The Coparenting Relationship Scale (CRS)￼
Author of Tool:
Feinberg, Brown, & Kan
Feinberg, M. E., Brown, L. D., & Kan, M. L. (2012). A multi-domain self-report measure of coparenting. Parenting, 12, 1-21
Feinberg, M. E. (2003). The internal structure and ecological context of coparenting: A framework for research and intervention. Parenting: Science and Practice, 3, 95-131.
Primary use / Purpose:
The CRS was developed to measure coparenting quality.
The Coparenting Relationship Scale (CRS) is based on the conceptual framework of coparenting developed by Feinberg (2003). This framework included four overlapping domains: childrearing agreement, coparental support/undermining, division of labor, and joint management of family dynamics. Feinberg (2003) proposed that coparenting plays a central role in family life and provides essential support and security for parents and children. Research has also found that a relationship exists between coparenting relations and parenting quality. The CRS was designed as a comprehensive self-report measure of the quality of coparenting in a family. It is comprised of 35 items and seven subscales. The subscales are: Coparenting Agreement, Coparenting Closeness, Exposure to Conflict, Coparenting Support, Coparenting Undermining, Endorse Partner Parenting, and Divison of Labor. The instrument is ideal for further examining the role of coparenting in diverse family contexts.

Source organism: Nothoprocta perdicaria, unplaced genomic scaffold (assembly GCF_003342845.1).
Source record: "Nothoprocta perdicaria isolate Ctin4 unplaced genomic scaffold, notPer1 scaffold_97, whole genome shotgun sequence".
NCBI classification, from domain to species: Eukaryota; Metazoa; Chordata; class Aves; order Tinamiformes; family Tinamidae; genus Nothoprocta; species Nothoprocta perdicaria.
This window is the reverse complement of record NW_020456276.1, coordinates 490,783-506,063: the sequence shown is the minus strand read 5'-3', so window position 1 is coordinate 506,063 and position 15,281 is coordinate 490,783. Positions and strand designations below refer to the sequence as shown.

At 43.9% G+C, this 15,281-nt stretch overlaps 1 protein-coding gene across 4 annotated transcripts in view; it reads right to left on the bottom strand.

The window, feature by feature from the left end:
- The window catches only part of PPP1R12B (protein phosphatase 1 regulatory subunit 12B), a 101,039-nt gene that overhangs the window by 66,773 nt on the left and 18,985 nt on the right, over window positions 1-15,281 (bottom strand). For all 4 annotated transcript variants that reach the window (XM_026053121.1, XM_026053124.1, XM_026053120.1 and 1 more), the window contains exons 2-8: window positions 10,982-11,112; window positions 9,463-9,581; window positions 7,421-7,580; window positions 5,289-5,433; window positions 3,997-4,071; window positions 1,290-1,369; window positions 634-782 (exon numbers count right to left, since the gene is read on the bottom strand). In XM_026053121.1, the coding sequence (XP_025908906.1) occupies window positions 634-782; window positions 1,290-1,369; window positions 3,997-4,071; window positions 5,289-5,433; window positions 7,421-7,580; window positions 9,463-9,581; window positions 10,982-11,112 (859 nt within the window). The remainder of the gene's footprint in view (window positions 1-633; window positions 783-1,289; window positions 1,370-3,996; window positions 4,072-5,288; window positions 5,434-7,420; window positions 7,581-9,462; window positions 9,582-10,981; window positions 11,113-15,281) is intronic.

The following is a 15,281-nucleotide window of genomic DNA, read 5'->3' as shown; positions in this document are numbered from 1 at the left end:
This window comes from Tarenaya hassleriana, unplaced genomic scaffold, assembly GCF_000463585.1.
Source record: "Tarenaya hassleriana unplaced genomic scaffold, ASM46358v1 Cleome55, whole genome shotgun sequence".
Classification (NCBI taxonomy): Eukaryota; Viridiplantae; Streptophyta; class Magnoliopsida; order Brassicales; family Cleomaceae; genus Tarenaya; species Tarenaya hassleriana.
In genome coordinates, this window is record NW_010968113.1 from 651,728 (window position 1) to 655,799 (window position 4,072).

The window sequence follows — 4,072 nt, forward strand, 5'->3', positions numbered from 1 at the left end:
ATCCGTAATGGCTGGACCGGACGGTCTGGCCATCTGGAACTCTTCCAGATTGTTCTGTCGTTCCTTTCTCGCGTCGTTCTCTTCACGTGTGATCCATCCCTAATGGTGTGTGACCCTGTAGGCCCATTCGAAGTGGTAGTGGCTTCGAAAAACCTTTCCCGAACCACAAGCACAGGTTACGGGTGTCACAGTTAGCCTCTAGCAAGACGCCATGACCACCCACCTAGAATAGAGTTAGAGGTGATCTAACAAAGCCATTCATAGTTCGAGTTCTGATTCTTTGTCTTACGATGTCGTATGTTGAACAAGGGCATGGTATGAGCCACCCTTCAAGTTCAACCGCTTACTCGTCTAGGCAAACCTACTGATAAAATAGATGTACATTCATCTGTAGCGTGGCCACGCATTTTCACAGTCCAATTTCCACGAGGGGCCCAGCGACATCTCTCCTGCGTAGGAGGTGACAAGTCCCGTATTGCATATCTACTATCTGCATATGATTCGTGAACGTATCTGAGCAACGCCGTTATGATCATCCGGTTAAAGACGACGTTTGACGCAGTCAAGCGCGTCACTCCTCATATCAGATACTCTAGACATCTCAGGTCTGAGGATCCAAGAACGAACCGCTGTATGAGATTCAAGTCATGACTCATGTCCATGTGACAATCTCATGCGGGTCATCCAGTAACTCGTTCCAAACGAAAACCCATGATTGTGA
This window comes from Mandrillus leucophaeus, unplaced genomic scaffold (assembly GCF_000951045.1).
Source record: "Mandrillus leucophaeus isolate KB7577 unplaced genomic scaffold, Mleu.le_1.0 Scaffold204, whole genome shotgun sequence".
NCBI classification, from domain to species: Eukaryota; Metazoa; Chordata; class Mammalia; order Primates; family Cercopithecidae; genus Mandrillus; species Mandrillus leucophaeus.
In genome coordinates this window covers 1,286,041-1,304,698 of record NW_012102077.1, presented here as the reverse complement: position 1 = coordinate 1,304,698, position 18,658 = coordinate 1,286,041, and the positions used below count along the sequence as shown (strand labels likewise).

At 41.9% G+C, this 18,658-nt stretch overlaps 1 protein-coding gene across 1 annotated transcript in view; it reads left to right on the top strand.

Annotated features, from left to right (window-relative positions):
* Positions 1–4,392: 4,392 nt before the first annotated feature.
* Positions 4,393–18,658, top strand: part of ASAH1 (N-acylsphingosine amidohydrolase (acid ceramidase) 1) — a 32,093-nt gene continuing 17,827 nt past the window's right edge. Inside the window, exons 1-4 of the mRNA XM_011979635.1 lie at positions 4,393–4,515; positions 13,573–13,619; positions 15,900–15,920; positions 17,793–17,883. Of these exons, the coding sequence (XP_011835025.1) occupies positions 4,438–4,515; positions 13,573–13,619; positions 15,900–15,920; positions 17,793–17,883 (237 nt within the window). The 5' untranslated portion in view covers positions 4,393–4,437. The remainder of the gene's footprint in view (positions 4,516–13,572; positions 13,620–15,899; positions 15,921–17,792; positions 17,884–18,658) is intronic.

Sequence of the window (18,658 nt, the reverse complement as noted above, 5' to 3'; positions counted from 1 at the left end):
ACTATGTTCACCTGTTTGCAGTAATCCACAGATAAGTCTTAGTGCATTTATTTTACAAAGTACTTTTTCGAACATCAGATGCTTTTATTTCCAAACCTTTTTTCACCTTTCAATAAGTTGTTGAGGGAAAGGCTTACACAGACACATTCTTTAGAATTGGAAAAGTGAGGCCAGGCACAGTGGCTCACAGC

Feinberg and colleagues (2012) provide information on the psychometric properties of the instrument.
Other keywords: Coparenting; Parenting; Child; Relationship; Family